In theory, it is easy to say that as a firm you aim to recruit and source candidates from a diverse range of places. In practice, this can be difficult.
Typically, tech founders and workers come from homogenous industry and educational backgrounds such as engineering, data science, finance and consulting. Candidates may be sourced through recruiters (who often only access this same pool of candidates) or they are sourced through personal contacts (who tend to recruit in their own image – this is known as affinity bias. If you choose to work with a recruitment firm, make sure they are well versed with your D&I strategy. Remember, the recruiters are essentially representing your organisation during this important stage.
It is important to ensure that the pool of candidates is varied and diverse from the start: indeed, if there is only one unrepresented candidate in your candidate pool, there is statistically no chance they will be hired. The odds of hiring an underrepresented candidate are 79.14x greater if there are at least two unrepresented candidates in the shortlisted pool of candidates.1
Founding Partner, Backstage Capital
Experiment with unusual ways to recruit talent – consider social networks (i.e. Twitter or Instagram). Backstage Capital, a venture capital firm who invests in underrepresented founders (particularly black, Hispanic, LGBTQ+ and women founders), swears by this new method.
The Backstage Capital team, or crew (as they are known), was launched by Arlan Hamilton who was determined to hire a diverse crew to represent her bold mission. The crew now boasts 21 members. Team members come from a variety of educational backgrounds and broad spectrum of professional experiences. But! They mostly have one trait in common – they met and reached out to Hamilton on Twitter before joining.
As the crew continues to scale, this new approach is recruiting isn’t going anywhere. As partner and Chief of Staff Christie Pitts says, “using social networks has been an incredibly powerful way to hire passionate, talented people who will go the extra mile for Backstage. Unlike using recruiters, it’s also completely free”
Not only is Twitter free to use, but it is accessible for anyone with a phone or access to internet connection (if you don’t have access at home, pop down to your local public library). It’s one way to access new people outside of local networks, education circles, or the professional industry you’re in!
Writing job descriptions
Coded language in job descriptions can attract, or deter, certain groups of candidates from applying. For example, in terms of gender diversity, research shows that certain phrases and words that are masculine-coded (for eg. adjectives including
‘competitive’ and ‘determined’2) reduce the likelihood of women applying to jobs. By contrast, phrases which highlight flexible working options, such as ‘we are open to flexible working’ have shown to increase applications from female candidates and parents.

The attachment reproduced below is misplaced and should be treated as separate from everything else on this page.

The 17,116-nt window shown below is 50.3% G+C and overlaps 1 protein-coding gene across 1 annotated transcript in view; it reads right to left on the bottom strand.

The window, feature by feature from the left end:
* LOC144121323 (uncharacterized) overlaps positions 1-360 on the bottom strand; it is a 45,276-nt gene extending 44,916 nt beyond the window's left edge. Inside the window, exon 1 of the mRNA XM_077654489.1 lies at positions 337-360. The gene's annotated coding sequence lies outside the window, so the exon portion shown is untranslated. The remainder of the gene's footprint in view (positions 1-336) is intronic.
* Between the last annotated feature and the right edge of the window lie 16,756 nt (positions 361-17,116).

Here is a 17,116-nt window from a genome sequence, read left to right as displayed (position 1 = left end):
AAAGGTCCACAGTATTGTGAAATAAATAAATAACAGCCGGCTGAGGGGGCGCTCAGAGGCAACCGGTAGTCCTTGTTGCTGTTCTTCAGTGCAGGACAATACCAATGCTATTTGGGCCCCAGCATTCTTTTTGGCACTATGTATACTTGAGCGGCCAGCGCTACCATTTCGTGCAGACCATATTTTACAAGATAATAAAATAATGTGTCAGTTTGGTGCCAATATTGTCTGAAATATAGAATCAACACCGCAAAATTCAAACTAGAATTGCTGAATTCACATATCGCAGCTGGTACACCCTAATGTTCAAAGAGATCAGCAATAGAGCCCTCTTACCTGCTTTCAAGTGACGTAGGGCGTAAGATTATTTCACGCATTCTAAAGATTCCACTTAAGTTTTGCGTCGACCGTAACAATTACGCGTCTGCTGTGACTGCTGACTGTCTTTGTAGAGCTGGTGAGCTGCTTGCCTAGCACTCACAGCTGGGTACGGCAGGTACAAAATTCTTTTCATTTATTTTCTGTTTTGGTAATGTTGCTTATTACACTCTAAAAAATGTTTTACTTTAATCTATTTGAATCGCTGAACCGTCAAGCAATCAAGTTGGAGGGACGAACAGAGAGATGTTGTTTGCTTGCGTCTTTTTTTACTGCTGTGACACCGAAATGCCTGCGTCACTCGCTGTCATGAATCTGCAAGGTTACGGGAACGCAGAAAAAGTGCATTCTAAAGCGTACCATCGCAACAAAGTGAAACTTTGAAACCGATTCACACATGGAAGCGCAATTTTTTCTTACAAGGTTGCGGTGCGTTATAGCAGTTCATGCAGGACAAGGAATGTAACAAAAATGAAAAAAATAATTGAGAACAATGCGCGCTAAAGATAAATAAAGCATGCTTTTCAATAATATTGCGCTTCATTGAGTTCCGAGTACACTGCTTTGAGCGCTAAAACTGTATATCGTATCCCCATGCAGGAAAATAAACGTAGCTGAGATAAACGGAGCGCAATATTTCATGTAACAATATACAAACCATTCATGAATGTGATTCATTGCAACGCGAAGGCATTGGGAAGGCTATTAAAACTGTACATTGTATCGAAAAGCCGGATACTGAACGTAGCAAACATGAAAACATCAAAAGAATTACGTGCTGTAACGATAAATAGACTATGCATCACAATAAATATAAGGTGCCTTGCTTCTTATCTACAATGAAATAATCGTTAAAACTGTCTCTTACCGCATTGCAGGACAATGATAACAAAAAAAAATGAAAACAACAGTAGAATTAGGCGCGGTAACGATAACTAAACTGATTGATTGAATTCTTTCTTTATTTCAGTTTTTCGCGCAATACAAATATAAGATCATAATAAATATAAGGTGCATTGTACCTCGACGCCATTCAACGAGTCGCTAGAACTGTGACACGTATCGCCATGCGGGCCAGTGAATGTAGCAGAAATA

There are free software programmes available to scan job descriptions for gendered words: these tools ensure that job descriptions are not actively discouraging applications from certain gender groups (see Part Five: Tools and Resources for examples).
Additionally, it is worth stating on the job description that your company is committed to promoting diversity and inclusion. Also let candidates know that if they have any questions about accessibility, or policies that might affect their ability to do a good job, to get in touch.
Engage with education programmes
Many relevant university programmes run networking events, seminars and careers days focused on providing their students with access to potential employers. It is important to select events which are likely to have diverse audiences, and to ensure that any presentation from the firm leads with the firm’s commitment to diverse hiring.
It is key to remember that it is not just the tech events within your sector that you can be involved in – many universities (and schools) also run minorities-focused events and groups, encouraging and inspiring minorities in business, such as the African OBN at The University of Oxford or the Dynamic Women In Business Conference at Harvard Business School. It is crucial to be involved in these events, and to present the firm’s vision and mission clearly to their members.
There are many other ways to engage with the relevant university programmes including job postings on relevant portals (e.g. MBA course portals), engaging with their outward content (e.g. blogs, social media channels), guest lecturing/Q&As and sponsorship.
”At colourintech, we believe that the future of tech will be a collaboration of people from different backgrounds and experiences. To achieve change, we need to address issues [D&I] at the educational level. We introduce kids and teachers to the broad spectrum of jobs available in the tech industry, and we help provide access to skills and opportunities.”